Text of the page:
Monday, December 10, 2012

BMW 'KOMPRESSOR' FOR SALE AT VEGAS

[I'm rarely asked to write catalog copy for Bonhams, but was happy to oblige in the case of this exceptional supercharged BMW, an RS255 'special' built of genuine racing parts supplied by BMW and others, assembled by legendary GP pilot Walter Zeller with BMW mechanic Gustl Lachermair, to campaign in Vintage events.  The following is my description for the upcoming Bonhams sale in Las Vegas]
There is no question the BMW RS255 deserves a place at the very pinnacle of motorcycling history. While the German marque is admired throughout the world for its decades of competent, comfortable, and stylish motorcycling, there was a brief moment when it stood atop the world of road racing as well, having honed 15 years’ development of supercharged Rennsport machines into a thoroughly efficient, reliable, light, and devastatingly fast machine. The late 1930s was a Golden Age of Grand Prix racing, with the motorcycle factories of Europe clashing on newly-built, high-speed racing tracks with supercharged racers of multiple cylinders. Stalwarts of single-cylinder, overhead camshaft development – Norton and Velocette especially – had honed their light and reliable racers since the mid-1920s, with great success, creating the benchmark for an all-around excellent racing motorcycle, which combined light weight, good handling, high speed, and durability for the long-distance races. An amateur rider of great skill could, and often did, win a place in International racing with a machine purchased from these factories. But the ‘Works’ jobs were always that bit faster, and by the mid-1930s, what the factories created for their teams became a completely different animal from what even a favored rider could hope to purchase. And in truth, over-the-counter racers still held a good chance for a win or place, as the big factories were really stretching the limits of technology and metallurgy while testing scientific theories of combustion, supercharging, and aerodynamics.
The RS255 supercharged motor, with Kompressor integrated to the front of the crankcase, and compact DOHC cylinder heads
BMW were among the first motorcycle manufacturers to experiment with forced induction, waiting a mere two years after the marque’s debut (in 1923) to bolt a supercharger to their overhead-valve racing machines.  Perhaps because of BMW’s deep connections with aero engine and auto GP practice, their racing motorcycles were subject to continuous development with ‘blowers’, initially with mixed success in road racing, but which made great account of themselves in the arena of Land Speed Record-breaking.   The World’s Fastest title had, since 1924, been held exclusively by large-capacity JAP-powered English v-twins (installed in Zenith, OEC or Brough Superior chassis), until BMW in 1930 inserted special, Rennsports ‘Kompressors’ into the mix, always with the brave Ernst Henne at the helm.  From that date forward, BMW alternated mostly with larger-capacity English v-twins for the top speed stakes, although a rival Italian marque, Gilera, took top honors in 1937(170.27mph), before BMW snatched the title again later that year (173.68mph),which it retained until 1951.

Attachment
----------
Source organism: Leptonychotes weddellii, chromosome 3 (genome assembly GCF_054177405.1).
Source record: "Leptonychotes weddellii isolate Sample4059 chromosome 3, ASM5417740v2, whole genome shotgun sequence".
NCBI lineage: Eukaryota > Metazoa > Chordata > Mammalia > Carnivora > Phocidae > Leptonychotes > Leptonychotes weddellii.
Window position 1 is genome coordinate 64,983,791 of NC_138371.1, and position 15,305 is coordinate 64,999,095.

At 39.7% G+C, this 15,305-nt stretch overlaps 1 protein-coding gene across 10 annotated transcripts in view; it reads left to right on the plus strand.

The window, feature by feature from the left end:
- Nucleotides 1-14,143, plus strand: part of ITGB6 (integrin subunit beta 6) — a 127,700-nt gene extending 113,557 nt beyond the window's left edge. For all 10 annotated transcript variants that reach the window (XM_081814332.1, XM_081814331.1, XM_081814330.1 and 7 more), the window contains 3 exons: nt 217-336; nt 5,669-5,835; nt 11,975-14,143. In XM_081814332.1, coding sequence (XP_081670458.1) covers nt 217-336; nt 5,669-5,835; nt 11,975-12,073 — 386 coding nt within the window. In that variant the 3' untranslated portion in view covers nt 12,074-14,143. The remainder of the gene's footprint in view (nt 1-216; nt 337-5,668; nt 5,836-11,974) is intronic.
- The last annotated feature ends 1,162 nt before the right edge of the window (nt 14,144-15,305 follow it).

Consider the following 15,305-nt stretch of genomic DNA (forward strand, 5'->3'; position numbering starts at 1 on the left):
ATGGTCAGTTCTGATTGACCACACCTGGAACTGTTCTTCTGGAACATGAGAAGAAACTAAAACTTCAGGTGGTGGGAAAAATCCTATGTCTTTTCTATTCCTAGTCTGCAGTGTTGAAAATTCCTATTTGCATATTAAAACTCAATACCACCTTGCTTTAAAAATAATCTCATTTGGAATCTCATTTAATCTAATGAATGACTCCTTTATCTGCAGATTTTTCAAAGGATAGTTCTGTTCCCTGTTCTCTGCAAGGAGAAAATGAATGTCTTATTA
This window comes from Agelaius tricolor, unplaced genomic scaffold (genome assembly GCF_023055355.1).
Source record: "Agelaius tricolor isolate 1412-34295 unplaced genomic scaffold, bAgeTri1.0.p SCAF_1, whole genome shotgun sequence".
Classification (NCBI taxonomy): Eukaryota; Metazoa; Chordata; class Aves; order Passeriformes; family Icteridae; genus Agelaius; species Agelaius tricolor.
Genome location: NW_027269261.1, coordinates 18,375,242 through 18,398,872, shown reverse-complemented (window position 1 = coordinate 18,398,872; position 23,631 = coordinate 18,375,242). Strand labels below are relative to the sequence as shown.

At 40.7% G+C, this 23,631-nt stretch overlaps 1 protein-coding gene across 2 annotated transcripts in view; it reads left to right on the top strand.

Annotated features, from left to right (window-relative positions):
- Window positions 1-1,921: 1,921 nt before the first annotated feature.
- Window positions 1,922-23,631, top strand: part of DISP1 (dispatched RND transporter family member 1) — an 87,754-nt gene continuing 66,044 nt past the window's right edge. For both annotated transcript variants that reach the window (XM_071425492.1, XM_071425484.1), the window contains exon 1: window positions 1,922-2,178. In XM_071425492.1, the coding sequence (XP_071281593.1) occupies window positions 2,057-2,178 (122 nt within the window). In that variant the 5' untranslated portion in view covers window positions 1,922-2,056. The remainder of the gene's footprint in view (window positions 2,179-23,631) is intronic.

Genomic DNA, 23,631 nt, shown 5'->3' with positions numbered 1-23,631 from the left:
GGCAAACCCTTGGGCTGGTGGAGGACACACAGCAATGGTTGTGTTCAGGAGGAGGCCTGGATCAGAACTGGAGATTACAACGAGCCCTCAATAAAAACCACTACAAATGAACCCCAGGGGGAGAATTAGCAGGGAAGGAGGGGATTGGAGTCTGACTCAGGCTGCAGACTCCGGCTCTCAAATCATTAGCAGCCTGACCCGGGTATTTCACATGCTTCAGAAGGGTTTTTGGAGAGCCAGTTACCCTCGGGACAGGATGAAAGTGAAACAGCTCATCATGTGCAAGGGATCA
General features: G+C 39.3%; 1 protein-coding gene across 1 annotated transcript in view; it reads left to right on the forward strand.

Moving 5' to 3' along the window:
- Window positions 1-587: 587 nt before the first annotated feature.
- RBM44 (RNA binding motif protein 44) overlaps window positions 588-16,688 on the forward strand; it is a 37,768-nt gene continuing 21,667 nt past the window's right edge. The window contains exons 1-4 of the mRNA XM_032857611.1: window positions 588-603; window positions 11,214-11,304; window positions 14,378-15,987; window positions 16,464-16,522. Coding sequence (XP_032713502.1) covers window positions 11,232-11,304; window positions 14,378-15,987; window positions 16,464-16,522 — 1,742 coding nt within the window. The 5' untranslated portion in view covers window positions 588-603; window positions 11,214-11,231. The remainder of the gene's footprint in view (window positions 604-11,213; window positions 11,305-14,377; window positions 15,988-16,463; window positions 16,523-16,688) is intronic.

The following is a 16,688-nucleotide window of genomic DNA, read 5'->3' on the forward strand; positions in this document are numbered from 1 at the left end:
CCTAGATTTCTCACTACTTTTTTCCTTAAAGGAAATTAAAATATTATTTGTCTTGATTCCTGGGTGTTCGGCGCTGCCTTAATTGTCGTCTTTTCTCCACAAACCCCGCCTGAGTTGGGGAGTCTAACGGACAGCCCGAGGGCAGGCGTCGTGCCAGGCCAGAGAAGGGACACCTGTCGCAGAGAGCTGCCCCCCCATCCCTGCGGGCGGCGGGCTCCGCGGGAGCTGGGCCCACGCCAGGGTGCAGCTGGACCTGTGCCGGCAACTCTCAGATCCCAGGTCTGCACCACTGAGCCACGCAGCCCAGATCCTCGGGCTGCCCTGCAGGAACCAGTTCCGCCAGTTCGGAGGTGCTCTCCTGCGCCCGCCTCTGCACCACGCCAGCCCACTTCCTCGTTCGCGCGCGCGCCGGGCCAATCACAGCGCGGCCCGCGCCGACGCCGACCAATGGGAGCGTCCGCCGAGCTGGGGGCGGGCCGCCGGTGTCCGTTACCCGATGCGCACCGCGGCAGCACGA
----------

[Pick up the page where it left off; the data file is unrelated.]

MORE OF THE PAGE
Ernst Henne with the supercharged BMW WR750 which took many World Speed Records (this from his successful 168.92mph run in 1936)
From that first World’s Fastest title in 1930, considerable development was required before the BMW chassis could compete on even terms with the fleet and nimble English single-cylinder racers.  Great strides forward came in 1935, with the introduction of a recognizably modern telescopic front fork, and the integration of the supercharger at the front of the engine, rather than atop the gearbox as previously.  That blower now sent pressurized air past valves operated by twin overhead camshafts, encased in a remarkably tidy and compact magnesium cylinder head cover. By 1937 BMWs had springing at the rear as well, using a coil-sprung plunger system, with an additional friction damper for the racers to keep the undamped bounce under control.  As the engine dep’t found increasing power, a strict focus on weight control began to pay dividends in handling and acceleration.  The extensive use of magnesium for engine castings and wheel hubs was combined with an ultralight, lugless frame built from lightweight, tapered tubing; elegant, very light, and very strong.   The result of this continual development and improvement was the RS255, which won both the German and European championships in 1938.  A final prize eluded BMW’s grasp, though, as the globe’s attention focused on the Isle of Man TT as the ‘ultimate’ road race, and BMW could only manage 5th spot at the TT in ’38, with English rider Jock West aboard.